Buddhism is one of the major philosophical practices in Asia and has originated from India. Buddhism has assumed many different forms over time but the basis for each, no matter the changes people make, is the life of Buddha. Buddha – also known as the Awakened One – is the central figure of the philosophical practice or religion of Buddhism. Buddhism focuses on inner peace, philosophy, discipline, and one’s purpose in life. This descriptive essay will focus on the world’s fourth largest religion, Buddhism.

Origin of Buddhism

Buddhism is a religion or a philosophical way of life established by the Hindu prince, Siddhartha Gautama more than 2500 years ago. Siddhartha Gautama is often referred to as Buddha or the Enlightened One. Siddhartha Gautama being Buddha is one of the characteristics which differ Buddhism from other religions as Buddhists do not believe in a god who is responsible for the creation of everything.

Siddhartha Gautama was born into a wealthy family but upon witnessing the suffering of the people, he decided to commit to giving up his wealth and lavish lifestyle. Siddhartha Gautama lived a poor life but he did not feel fulfilled. Because of that, he again decided to live in the middle – instead of choosing wealth and poverty over the other. He started to live a life not depriving himself of anything but he makes sure to stay in the middle of the two extremes. Years after, Siddhartha Gautama finally achieved Enlightenment and was since known as Buddha.

To shed light on Siddhartha Gautama’s change, there is a story of him encountering the what is known to be the Four Signs. One day, as Siddhartha Gautama was exposed to life outside the place he grew up in, he encountered 4 men. The first three men that he saw comprise of an aged man, a sick man, and a dead man. As he was shielded from the trials of life by his father, the king, Siddhartha Gautama had no idea that these fates would one day befall him too and that he and everyone he knows and loves would be lost someday.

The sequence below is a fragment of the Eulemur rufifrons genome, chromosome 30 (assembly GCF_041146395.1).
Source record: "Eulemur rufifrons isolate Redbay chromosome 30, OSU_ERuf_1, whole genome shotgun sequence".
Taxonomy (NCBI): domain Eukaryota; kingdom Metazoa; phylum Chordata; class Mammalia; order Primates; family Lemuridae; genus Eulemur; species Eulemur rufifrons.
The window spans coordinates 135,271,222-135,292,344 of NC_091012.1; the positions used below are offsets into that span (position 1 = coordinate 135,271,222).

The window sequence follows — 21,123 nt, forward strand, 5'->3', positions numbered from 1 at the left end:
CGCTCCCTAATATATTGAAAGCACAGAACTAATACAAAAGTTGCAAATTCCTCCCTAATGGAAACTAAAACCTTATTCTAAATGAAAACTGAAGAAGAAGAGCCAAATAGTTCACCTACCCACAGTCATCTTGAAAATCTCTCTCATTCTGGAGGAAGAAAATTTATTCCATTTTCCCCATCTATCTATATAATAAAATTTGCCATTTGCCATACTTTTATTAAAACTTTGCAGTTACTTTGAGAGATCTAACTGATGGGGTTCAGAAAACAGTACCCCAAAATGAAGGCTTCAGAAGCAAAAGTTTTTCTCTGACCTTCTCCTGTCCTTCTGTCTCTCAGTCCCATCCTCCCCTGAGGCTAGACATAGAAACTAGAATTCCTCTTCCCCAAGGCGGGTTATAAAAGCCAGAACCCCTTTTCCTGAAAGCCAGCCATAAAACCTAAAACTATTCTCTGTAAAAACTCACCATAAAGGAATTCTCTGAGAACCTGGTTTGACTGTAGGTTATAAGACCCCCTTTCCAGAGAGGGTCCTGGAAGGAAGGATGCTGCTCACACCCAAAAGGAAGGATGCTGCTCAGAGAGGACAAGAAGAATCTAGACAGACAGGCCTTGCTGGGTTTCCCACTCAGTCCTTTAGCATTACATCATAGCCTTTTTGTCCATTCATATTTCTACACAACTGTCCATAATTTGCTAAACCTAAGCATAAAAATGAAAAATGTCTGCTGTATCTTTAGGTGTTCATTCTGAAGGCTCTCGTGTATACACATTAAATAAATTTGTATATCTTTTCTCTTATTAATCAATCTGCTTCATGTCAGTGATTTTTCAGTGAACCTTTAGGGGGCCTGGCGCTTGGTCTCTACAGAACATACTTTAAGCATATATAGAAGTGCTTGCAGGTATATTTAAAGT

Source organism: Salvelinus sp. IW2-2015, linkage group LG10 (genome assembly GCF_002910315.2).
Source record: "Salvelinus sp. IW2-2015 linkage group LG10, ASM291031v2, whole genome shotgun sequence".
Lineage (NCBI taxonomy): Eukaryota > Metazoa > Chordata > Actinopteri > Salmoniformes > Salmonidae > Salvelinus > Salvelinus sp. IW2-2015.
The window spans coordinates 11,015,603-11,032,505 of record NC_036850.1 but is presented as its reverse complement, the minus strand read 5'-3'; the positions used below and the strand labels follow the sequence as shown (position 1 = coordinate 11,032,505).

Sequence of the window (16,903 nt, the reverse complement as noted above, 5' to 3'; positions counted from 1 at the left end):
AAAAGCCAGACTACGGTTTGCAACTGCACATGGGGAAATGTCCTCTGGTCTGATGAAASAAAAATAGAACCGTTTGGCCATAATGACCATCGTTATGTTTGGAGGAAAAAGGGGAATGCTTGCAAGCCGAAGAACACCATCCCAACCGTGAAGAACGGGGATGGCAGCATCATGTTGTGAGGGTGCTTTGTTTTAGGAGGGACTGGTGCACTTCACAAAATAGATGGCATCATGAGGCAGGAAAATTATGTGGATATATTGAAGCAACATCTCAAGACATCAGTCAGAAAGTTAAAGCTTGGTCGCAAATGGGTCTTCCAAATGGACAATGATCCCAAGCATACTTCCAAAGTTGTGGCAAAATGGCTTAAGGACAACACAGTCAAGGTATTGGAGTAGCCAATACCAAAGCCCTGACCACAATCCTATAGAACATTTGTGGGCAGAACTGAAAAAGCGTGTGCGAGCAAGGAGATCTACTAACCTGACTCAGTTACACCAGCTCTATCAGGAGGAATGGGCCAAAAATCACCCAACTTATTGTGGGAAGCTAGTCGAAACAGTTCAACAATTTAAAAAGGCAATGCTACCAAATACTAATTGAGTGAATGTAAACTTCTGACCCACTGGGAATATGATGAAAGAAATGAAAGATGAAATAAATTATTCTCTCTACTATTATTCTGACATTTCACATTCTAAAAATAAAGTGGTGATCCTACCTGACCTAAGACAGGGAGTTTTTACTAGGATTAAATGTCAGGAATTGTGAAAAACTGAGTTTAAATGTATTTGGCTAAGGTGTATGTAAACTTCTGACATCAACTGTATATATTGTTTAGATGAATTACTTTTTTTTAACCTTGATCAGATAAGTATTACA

After encountering the three men and realizing that he too shall perish, he saw an ascetic man – one who practices extreme self-discipline and rids himself of indulging in anything – who is smiling. This puzzled him as all the previous men he had encountered is suffering. When Siddhartha Gautama asked the ascetic man why is he different from the previous men that he encountered, the man answered that it is due to him leading a peaceful life secluded from the world and full of compassion and reflection. It was then that Siddhartha Gautama decided to pursue a different path for his life.

After Siddhartha Gautama became the Enlightened One, he gained followers and became a teacher. His disciples had spread the philosophical teachings and beliefs across Northern India. However, it was not until the reign of Ashoka the Great of the Mauryan Empire that Buddhism was recognized as a religion and ceased to being known as a minor school of thought. And so from the land of India, Buddhism spread throughout Asia.

As Buddhism is a religion leaning towards philosophical beliefs and practices, Buddhists tend to understand things a little differently from one another. Their different interpretations of the life and teachings of Buddha gave way to new thoughts and philosophies to emerge. Although, those are still deeply rooted to Buddha and his life. Many Buddhist temples were destroyed by the Huns when they invaded India but the religion still managed to endure up to this day.

Buddhism Schools of Thought and Practices

As mentioned earlier, Buddhists have created different forms of Buddhism as they interpret Buddha’s teachings differently from one another. Given that, there are also some forms of Buddhism that have incorporated other religion’s beliefs and philosophies. Buddhism has become mixed as time passed by but what is important for Buddhists is that the essence of the teachings of Buddha is not lost and is still revered no matter what form it takes.
 The three schools of thought mentioned below adhere to the sacred beliefs and teachings of Buddha. The schools of Theravada, Mahayana, and Vajrayana Buddhism all follows the Four Noble Truths and the Eightfold Path, which will be discussed later.